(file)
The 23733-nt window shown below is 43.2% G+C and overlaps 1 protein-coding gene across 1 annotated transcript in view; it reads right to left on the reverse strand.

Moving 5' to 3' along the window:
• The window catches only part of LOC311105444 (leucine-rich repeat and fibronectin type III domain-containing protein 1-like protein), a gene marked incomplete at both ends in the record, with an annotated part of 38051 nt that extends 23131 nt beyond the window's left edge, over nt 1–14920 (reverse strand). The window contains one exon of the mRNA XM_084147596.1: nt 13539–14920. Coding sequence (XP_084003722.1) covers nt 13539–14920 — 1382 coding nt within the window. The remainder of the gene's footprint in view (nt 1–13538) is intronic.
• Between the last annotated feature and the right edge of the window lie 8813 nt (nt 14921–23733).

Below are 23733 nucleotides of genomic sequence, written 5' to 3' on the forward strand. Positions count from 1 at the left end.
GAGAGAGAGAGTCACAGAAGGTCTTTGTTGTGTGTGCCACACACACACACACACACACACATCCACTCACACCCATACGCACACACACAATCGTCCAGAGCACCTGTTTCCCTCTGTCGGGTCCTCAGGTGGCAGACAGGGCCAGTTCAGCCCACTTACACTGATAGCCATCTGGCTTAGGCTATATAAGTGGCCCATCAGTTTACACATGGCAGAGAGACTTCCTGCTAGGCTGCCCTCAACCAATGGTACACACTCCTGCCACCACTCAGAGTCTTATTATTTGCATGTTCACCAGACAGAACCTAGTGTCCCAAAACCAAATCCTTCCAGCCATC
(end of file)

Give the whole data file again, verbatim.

The 23733-nt window shown below is 43.2% G+C and overlaps 1 protein-coding gene across 1 annotated transcript in view; it reads right to left on the reverse strand.

Moving 5' to 3' along the window:
• The window catches only part of LOC311105444 (leucine-rich repeat and fibronectin type III domain-containing protein 1-like protein), a gene marked incomplete at both ends in the record, with an annotated part of 38051 nt that extends 23131 nt beyond the window's left edge, over nt 1–14920 (reverse strand). The window contains one exon of the mRNA XM_084147596.1: nt 13539–14920. Coding sequence (XP_084003722.1) covers nt 13539–14920 — 1382 coding nt within the window. The remainder of the gene's footprint in view (nt 1–13538) is intronic.
• Between the last annotated feature and the right edge of the window lie 8813 nt (nt 14921–23733).

Below are 23733 nucleotides of genomic sequence, written 5' to 3' on the forward strand. Positions count from 1 at the left end.
GAGAGAGAGAGTCACAGAAGGTCTTTGTTGTGTGTGCCACACACACACACACACACACACATCCACTCACACCCATACGCACACACACAATCGTCCAGAGCACCTGTTTCCCTCTGTCGGGTCCTCAGGTGGCAGACAGGGCCAGTTCAGCCCACTTACACTGATAGCCATCTGGCTTAGGCTATATAAGTGGCCCATCAGTTTACACATGGCAGAGAGACTTCCTGCTAGGCTGCCCTCAACCAATGGTACACACTCCTGCCACCACTCAGAGTCTTATTATTTGCATGTTCACCAGACAGAACCTAGTGTCCCAAAACCAAATCCTTCCAGCCATC